I always try to lead with some non-sequitor (or at least, something that isn’t a direct commentary on the actual show content) so we’ll go with this. I’m really digging Lost’s placement on the schedule. Wednesday nights at 9:00 p.m. just does a great job of bisecting the week for me. I find myself beginning each work week with a slight spring in my step, knowing a new installment is only a few short days away and then by the time I’ve soaked it all in – it’s almost the weekend again.
Now, what will I do when the show departs the airwaves in May 2010. Maybe adopt Bromance as my personal savior. And with that, I apply a hearty pat on the back for knowing that I have zero knowledge of when THAT show even airs. Yeah, next May I’m going to have to light a candle. (sniffle).
With that said, on with the show. Let’s get Lost.
1. At the risk of sounding like that broken record that heralded the start of this season, I’ve got to say it again. Loose ends are dwindling. Once again, we were served up an episode that tied a lot of connections and applied a little more color to the overall mosaic. The big picture is really starting to take form.
2. ‘The Life and Death of Jeremy Bentham’ did just that – it gave us all we needed to know about what Locke did following his self-imposed exile from the island. For starters, we learned where that name came from. This is one of those chicken and the egg things. I’ll explain. Two years ago, following the Season 3 finale which saw a depressed Jack clutching a tattered obit, eagle-eyed obsessives examined screen caps of the episode with all the fervor of a Zapruder film investigation, and pulled out portions of a first and last name of the deceased – ‘Jer…entham’. So, the web was bombarded with a number of guesses. ‘Jerald Lentham’. ‘Jerry Wentham’ And then someone connected the name Jeremy Bentham to a noted philosopher – a stock in trade of Lost names (i.e, John Locke – which Charles Widemore helpfully pointed out last night) and there was the Eureka moment. But, why that name and who the hell was Jeremy Bentham? (again – asked before we knew it was Locke’s alias).
3. And this is where I start to wonder if the producers knew Locke was in the box at the moment they dreamed up that climax. My guess – absolutely. See, it was a few months prior that they negotiated their deal with ABC to close the show at 6 seasons thus freeing them to etch an end date and sketch the rest of the show’s narrative arc. I think one of their first orders of business was creating a climax that would really change the rules of the show (i.e. Jack had made it off the island) and set the stage for the end game. And for that to happen, Locke was put in a box. So – here’s my toast to the Lost obsessives for picking this one out.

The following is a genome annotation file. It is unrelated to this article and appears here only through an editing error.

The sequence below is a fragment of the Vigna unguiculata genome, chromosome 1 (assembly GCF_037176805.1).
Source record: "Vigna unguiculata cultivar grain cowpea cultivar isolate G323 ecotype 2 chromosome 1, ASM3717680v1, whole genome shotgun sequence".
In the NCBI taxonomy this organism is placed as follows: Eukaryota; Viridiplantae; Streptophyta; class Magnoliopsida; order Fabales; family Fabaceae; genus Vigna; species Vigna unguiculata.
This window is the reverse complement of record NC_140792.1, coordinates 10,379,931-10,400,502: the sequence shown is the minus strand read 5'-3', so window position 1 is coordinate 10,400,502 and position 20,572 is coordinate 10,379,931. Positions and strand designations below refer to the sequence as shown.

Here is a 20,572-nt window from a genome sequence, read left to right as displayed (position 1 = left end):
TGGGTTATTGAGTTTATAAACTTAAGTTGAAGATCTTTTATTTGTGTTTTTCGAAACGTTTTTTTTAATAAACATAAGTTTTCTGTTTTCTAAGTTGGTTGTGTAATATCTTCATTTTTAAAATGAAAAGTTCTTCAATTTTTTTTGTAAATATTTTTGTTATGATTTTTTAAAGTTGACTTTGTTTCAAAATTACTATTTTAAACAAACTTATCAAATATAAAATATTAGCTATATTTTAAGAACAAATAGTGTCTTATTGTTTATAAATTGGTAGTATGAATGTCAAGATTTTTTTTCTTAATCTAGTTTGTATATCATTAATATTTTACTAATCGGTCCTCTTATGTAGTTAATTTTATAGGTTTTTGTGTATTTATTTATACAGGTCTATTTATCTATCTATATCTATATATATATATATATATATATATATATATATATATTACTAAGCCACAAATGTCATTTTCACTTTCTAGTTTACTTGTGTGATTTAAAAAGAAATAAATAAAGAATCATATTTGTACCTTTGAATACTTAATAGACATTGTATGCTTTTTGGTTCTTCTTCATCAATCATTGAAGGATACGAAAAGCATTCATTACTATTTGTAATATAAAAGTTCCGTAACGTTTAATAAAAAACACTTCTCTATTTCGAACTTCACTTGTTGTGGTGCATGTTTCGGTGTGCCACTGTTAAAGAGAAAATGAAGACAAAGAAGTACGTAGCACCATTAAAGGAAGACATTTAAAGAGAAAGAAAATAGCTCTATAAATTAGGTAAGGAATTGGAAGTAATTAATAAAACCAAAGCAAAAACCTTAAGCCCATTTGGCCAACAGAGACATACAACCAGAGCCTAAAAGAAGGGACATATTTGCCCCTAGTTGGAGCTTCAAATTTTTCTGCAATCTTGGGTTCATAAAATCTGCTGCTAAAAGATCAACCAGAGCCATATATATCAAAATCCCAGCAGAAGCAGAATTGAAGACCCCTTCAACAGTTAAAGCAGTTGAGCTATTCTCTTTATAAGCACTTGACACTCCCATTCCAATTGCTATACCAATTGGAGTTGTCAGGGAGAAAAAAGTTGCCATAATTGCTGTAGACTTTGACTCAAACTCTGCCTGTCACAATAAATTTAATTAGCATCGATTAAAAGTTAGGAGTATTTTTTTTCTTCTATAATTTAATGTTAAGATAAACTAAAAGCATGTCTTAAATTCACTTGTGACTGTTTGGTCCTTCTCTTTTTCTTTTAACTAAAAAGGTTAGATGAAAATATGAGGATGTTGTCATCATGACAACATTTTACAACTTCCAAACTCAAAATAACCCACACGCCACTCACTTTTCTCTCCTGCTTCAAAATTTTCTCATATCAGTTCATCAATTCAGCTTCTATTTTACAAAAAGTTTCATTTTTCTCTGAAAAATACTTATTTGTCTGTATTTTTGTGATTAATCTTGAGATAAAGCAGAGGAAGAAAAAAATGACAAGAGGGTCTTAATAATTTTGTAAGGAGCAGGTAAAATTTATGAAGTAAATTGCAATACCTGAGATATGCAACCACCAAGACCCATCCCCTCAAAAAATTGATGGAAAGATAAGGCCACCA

4. But why the name? Now we know. Charles Widemore gave it to Locke as part of his new identity. The new identity makes sense. Locke is supposed to be dead so he can’t go cruising the world as John Locke. While it’s doubtful his name would raise red flags, an alias seems the safe bet. And, as Widemore said, it was a tip of the cap to another philosopher. The only think that bugs me is when the Oceanic Six would refer to Locke as Bentham in some of last season’s episodes in a bid to retain the secret identity of who was in the box. That just seemed like lazy trickery. In close quarters, they should have called him Locke. But, that’s all in the past.
5. All right, I’ve gotten way ahead of myself. I actually intended to begin where the episode began, with that mysterious dude Caesar raiding a Dharma station for something. He finds a few files, including a map to the island, which don’t interest him before laying eyes on a sawed-off shotgun. There’s an old rule in cinema. You don’t show a gun unless you intend to have it go off. Funny, how in the same scene, he also briefly paged through an old issue of Life magazine showcasing H-Bomb testing. A shout out to ‘Jughead’ from a few weeks ago. If you recall, I said the same thing back then. Mark my words – by seasons end, the bomb and the shotgun are gonna’ speak.
6. As for who this dude is, I’m sticking with the theory that he was planted by Widemore. Seeing the Locke/Widemore connection makes that more plausible. Sure, he pretends he doesn’t know Locke but if he works for Widemore, I’m sure this guy has a very good poker face. Although, the last shot of the episode dashes my theory a bit. I’m not sure he would keep the conniving Ben confined to an unguarded hospital bed. So, I don’t know.
7. Where he is, though, I am absolutely certain of. Locke and his new band of merry men are not on the island we think they are. As evidenced by the Dharma logo on that file Caesar was flipping through, they were in The Hydra – which is the holding tank that Jack was stuck in during Season 2 – on the second island. There had been a lot of Internet speculation that the plane would land on the supposed runway that exists on that island (it you remember when Kate and Sawyer were incarcerated, they were made to do manual labor by Ben). Many people speculated he was building a runway and then the uber-obsessives went on a flight of fancy last week blabbering on and on about how the runway was built by Ben because he knew that somewhere in the future, that second plane would need to land on the island. Thankfully, the first few moments of this episode sent these crackpot theories into a tailspin as Frank apparently pulled a Captain Sullenberger and brought that thing down on the foliage in one piece.